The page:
Utah Sues TikTok Over Alleged Child Addiction and Deceptive Ties to China

Utah’s Division of Consumer Protection (UDCP) has filed a lawsuit against TikTok, accusing the platform of having an “addictive nature” that negatively impacts children. The lawsuit also alleges that TikTok deceptively hides its association with its parent company, ByteDance, based in China.

Quick Facts

  • Allegations: TikTok is accused of misleading parents about the app’s safety for children and promoting addictive behavior among young users to increase advertising revenue.
  • Legal Grounds: The lawsuit claims that TikTok breaches the Utah Consumer Sales Practices Act (UCSPA) by making the app addictive for children, misrepresenting its safety and policies, and falsely stating its US base, distancing from ByteDance’s control in China.
  • Other US Challenges: TikTok faces similar legal challenges in other states, including Indiana and Maryland, and a ban in Montana, which TikTok is contesting.

Utah Governor Spencer Cox, in a press release, criticized TikTok for giving parents a false sense of security regarding the app’s safety for children. He emphasized that the platform lures children into unhealthy and addictive usage patterns, primarily to boost its advertising profits.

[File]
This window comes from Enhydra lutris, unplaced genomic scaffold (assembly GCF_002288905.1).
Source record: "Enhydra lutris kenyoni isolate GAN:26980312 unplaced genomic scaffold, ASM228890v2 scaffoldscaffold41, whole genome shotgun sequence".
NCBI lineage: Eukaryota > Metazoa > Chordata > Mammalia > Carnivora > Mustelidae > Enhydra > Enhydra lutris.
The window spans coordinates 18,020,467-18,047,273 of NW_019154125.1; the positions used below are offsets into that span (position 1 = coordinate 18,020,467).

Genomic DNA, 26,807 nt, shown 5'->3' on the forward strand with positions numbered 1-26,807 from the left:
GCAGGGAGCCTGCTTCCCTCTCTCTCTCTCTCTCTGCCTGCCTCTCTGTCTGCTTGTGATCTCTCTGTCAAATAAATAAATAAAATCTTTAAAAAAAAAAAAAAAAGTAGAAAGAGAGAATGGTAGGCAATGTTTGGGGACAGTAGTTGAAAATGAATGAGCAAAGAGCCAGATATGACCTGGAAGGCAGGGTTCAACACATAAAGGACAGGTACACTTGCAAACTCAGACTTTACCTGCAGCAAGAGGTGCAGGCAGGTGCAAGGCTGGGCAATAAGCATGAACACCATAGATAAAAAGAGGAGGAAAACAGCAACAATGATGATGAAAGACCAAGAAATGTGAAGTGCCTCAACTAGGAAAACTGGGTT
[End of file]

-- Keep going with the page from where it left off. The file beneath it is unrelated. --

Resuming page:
Other states have also taken legal action against TikTok. Indiana’s lawsuit against the platform mirrors the allegations made by Utah. A school district in Maryland has sued TikTok and other tech giants, blaming them for contributing to students’ mental health issues. Additionally, Montana has imposed a ban on TikTok, which the company is currently challenging in court.

Furthermore, Utah has recently passed legislation mandating parental consent for children’s use of social media platforms. This move aligns with a broader trend in the US towards regulating and censoring online content.

The UDCP’s lawsuit seeks a jury trial and requests the court to prohibit TikTok from violating the UCSPA. The lawsuit also demands TikTok to cover the UDCP’s legal expenses, pay “restitution and damages exceeding $300,000,” and an additional $300,000 in civil penalties.

Original article source: The Verge

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